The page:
Our community was shocked by the revelations that a group of teenagers from a Gold Coast High School were subject to mass suspension as a result of producing and distributing child pornography material.
The Year 9 teenagers, both males and females, are believed to have been sexting naked photos of themselves with their peers. The school’s Principal confirmed that the group have been suspended for sharing the inappropriate photos, yet police have said they were unaware of the matter.
What is sexting?
Sexting is the use of phones, the internet, apps, or social media to share and publicise nude or sexually explicit images. As most phones have both back- and front-facing cameras with an internet connection, sexting is now easier than ever. However, when minors are sexting, it is very easy to be caught by the law.
Is sexting a crime?
Sexting is not unlawful if it is between consenting adults. However, under the Commonwealth Criminal Code Act 1995 child pornography material is defined as:
- material that portrays or describes a person; and
- that person is either under 18 or appears to be under 18; and
- the person is involved in a sexual pose or act, or is with someone else who appears to be involved in a sexual pose or act.
A person who then intentionally:
- receives the material and keeps it; or
- has asked for the material; or
- sent, posted, published or distributes the picture;
would be subject to the offence of using a carriage service for child pornography material. The maximum penalty is 15 years’ imprisonment.
What this means is that the child pornography offence will apply despite the person in the material consenting to the image being taken. The offence can still apply even though the person in the material is over the age of consent in their state (16 in all states and territories except for Tasmania and South Australia where the age of consent is 17).
There are currently no defences specifically for children in relation to this commonwealth crime.
There are also laws in every Australian state and territory which deal with indecency and the production of child exploitation, pornography, or abuse material. The age of the ‘child’ in the material ranges from 16 to 18, depending on the state.
Sex offender registers are also maintained by each state and territory. Currently, there is no national sex offender register.
Will my teenager be charged for sexting?
While any person under the age of 18 caught sexting may be subject to the offence under the Criminal Code Act 1995, section 273.2A requires the consent of the Attorney-General before proceedings for an offence can be commenced. However, a person under 18 years can still be arrested, charged or held in custody prior to the Attorney-General’s decision.
Other sexting crimes
Even if the Commonwealth Department of Public Prosecutions or the Australian Federal Police do not believe that the offence of using a carriage services for child pornography material was committed, they may charge the person with using a carriage service to transmit indecent communication to person under 16 years of age.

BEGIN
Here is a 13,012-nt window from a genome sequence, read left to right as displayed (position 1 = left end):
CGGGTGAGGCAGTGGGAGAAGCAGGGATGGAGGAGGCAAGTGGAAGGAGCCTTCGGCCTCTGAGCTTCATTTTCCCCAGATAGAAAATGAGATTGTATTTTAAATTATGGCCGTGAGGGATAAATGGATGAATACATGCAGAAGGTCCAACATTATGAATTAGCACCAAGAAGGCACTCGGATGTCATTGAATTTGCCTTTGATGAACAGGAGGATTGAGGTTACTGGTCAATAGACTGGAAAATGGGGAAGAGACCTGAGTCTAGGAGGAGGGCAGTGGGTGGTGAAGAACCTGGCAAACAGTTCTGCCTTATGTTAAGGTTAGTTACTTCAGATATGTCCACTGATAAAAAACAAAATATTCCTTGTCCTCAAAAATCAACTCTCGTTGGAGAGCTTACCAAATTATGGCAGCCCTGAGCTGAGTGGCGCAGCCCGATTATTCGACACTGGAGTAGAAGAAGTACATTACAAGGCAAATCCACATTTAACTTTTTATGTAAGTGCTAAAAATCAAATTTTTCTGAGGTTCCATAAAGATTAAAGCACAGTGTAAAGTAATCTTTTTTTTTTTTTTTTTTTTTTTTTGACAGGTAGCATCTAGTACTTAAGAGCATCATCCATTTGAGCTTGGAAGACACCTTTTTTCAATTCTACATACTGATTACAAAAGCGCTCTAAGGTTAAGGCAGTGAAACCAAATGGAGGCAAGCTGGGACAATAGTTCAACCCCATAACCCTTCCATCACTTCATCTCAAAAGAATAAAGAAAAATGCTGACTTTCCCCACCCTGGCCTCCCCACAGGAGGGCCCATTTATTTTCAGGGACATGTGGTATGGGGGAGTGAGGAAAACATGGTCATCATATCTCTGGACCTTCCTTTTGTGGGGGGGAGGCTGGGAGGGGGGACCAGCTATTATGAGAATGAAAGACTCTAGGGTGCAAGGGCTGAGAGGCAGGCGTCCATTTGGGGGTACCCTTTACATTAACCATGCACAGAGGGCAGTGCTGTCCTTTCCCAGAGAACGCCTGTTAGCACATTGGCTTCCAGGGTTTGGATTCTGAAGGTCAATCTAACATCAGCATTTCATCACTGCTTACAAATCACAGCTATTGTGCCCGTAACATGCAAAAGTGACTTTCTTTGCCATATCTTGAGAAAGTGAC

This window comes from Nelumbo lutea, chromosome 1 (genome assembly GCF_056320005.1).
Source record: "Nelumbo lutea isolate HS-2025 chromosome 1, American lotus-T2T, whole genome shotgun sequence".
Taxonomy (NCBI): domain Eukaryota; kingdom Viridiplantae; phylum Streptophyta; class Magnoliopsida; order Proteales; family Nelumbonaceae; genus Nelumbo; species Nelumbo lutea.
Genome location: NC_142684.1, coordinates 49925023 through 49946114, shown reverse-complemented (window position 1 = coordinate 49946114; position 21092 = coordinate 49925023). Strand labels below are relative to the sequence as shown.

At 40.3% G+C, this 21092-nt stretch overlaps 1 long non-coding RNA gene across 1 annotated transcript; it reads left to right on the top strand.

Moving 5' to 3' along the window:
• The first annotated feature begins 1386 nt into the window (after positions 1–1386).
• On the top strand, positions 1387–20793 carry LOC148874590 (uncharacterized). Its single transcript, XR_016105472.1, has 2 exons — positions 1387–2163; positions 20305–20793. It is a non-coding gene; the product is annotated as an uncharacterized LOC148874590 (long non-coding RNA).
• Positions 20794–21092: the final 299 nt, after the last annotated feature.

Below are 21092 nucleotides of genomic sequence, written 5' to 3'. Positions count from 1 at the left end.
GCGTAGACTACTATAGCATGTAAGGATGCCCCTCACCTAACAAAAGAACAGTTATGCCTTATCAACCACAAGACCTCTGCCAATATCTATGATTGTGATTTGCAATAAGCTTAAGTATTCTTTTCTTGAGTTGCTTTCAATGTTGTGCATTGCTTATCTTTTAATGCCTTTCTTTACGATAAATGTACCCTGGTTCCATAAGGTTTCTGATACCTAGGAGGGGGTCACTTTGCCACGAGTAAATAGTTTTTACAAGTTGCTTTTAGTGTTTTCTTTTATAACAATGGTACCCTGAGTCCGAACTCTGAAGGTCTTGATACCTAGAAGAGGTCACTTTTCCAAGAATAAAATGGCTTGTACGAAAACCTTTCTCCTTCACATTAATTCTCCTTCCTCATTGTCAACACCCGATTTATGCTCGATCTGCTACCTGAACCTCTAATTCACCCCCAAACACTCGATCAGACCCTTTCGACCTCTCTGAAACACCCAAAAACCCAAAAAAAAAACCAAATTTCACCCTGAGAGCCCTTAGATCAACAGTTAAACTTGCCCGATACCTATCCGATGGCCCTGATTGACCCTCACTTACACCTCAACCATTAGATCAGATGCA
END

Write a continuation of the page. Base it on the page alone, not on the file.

A person commits the indecency offence by:
- using a phone, the internet, an app, social media or any other carriage service, to communicate to another person; and
- that communication includes indecent material; and
- the person receiving the communication is under 16; and
- the sender is 18 or over.
Indecent material is material that is objectively offensive ‘according to the standards of ordinary people.’ This test means that the context and the content of the material used will be closely examined to determine whether the material is indecent by community standards.
The maximum penalty is seven years.
How does the law determine age in sexting crimes?
Courts and juries can use the following when determining the age of a person in the child pornography material or the recipient of the indecent material:
- The appearance of the person;
- Scientific or medical opinions; and
- Official documents.
A combination of how the person appears as well as their actual age is therefore used to determine whether the material is child pornography material and whether the recipient of indecent material is under 16 or appears under 16.
While it is important that child pornography and exploitation material is taken seriously, the same law that is meant to protect children can also be used to convict them. The risk is very real for teenagers caught sexting to be charged with child pornography or indecency offences.
In many cases police can decide to charge a less serious offence, refer teenagers to youth counselling, warn or caution the teenager, or let parents or the school decide the punishment. However, police are more likely to pursue the serious charges if the sexting is threatening in nature or harassing.
Fortunately for the students who were suspended, the police appear not to have been involved.